Throwback Thursday: A Day In Oxford

It’s been almost two weeks since two of my fellow travelers and I hopped on a bus to Oxford for a quick day trip. Part of my delay in blogging about the adventure is due to the fact that I packed the wrong camera lens with me during my hectic attempt to stuff everything I needed for three months in Europe all into one bag way back in May. I have my little f/1.8 50mm lens which is what I use for food photography and is awesome… but not ideal for travel due to zero versatility as it’s a prime lens. Ok, enough techy camera details. Moral of the story is I was bouncing between my iPhone and camera, all while trying to not spill tea on myself or my various equipment (there were multiple close calls). But I’ve finally uploaded all the photos and sorted through everything. This is the result:

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We had an incredible trip despite multiple main attractions being closed and getting caught in a downpour. Oxford is a charming, tiny town with endless history, gorgeous architecture, and home to one of the most prestigious universities in the world. And there was a gluten free crepe cart! (Is it terrible that was just as memorable as the university tour?)

Some Oxford fun facts:
– Oxford University is the oldest university of the English speaking world
– The city is the birthplace of the Oxford English Dictionary and is where the recent debate to add “twerk” as an official word was located (unfortunately, it’s now a permanent part of the English language)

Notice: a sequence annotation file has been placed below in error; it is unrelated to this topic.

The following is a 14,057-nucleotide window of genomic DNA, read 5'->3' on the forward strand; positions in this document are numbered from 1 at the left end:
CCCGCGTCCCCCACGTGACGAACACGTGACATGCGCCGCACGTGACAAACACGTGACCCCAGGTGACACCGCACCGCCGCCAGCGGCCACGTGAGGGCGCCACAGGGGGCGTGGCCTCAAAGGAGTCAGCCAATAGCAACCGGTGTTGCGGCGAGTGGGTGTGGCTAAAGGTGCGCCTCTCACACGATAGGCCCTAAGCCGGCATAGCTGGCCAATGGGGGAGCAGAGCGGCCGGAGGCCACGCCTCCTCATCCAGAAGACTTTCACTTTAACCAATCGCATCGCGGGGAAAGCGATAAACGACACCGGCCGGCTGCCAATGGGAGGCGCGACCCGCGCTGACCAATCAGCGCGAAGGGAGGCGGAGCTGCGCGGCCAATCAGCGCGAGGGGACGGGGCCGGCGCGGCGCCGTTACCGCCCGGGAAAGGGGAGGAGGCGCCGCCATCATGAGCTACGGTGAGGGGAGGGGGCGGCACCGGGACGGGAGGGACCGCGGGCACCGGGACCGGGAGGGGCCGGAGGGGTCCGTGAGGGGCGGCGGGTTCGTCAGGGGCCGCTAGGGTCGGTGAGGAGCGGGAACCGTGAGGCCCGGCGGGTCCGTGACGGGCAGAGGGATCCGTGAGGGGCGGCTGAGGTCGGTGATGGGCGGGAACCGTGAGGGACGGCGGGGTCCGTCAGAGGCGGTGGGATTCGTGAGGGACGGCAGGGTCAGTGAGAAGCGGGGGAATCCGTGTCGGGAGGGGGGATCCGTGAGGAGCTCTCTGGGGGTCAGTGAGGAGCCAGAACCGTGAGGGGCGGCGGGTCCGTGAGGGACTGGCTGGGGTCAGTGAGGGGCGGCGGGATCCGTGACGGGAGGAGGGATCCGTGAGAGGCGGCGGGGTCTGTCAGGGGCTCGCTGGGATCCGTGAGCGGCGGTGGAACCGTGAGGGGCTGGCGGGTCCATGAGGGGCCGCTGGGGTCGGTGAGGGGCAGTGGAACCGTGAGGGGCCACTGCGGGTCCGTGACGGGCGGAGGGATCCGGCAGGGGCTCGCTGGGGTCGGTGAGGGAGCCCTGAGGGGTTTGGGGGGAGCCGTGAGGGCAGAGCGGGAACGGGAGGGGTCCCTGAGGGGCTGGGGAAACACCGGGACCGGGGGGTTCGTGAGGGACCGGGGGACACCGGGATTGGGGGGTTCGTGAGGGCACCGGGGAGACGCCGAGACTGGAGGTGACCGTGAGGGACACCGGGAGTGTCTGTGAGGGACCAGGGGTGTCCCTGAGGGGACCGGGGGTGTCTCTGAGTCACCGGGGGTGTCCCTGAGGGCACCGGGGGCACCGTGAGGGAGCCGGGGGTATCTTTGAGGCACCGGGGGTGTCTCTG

– The university was established by monks, for monks and subjects besides theology were introduced relatively recently
Oxford 5– From 1878 through the 1920’s women were allowed to study at Oxford, but they were only allowed to be part-time students which meant they didn’t take exams (awesome) but also never received a degree (not cool)
– The Oxford dining hall was the inspiration for Harry Potter
Blackwell is the largest book store in the UK and has over 5 miles worth of shelving and a basement that runs under multiple buildings in the city

If you find yourself in London for an extended period of time, be sure to schedule in a day trip to Oxford! But, an insider tip: book the Bodleian Library in advance – space is VERY limited and is almost impossible to score a spot same-day! We unfortunately missed it! Maybe I’ll go back one day…


Seeing London Through New Eyes

Life is all about perspective – in order to see the detail of some things, one must look closely. But other times, stepping back is the only way to see something clearly. In addition, the lens through which one looks can make all the difference.

Yesterday I spent the afternoon on an Alternative Walking Tour of East London. I joined the group as a naïve American tourist hoping to learn a few fun facts, but as the tour began my perspective shifted and I was suddenly seeing things in a different way, noticing things I never would have before. And it was all thanks to this guy: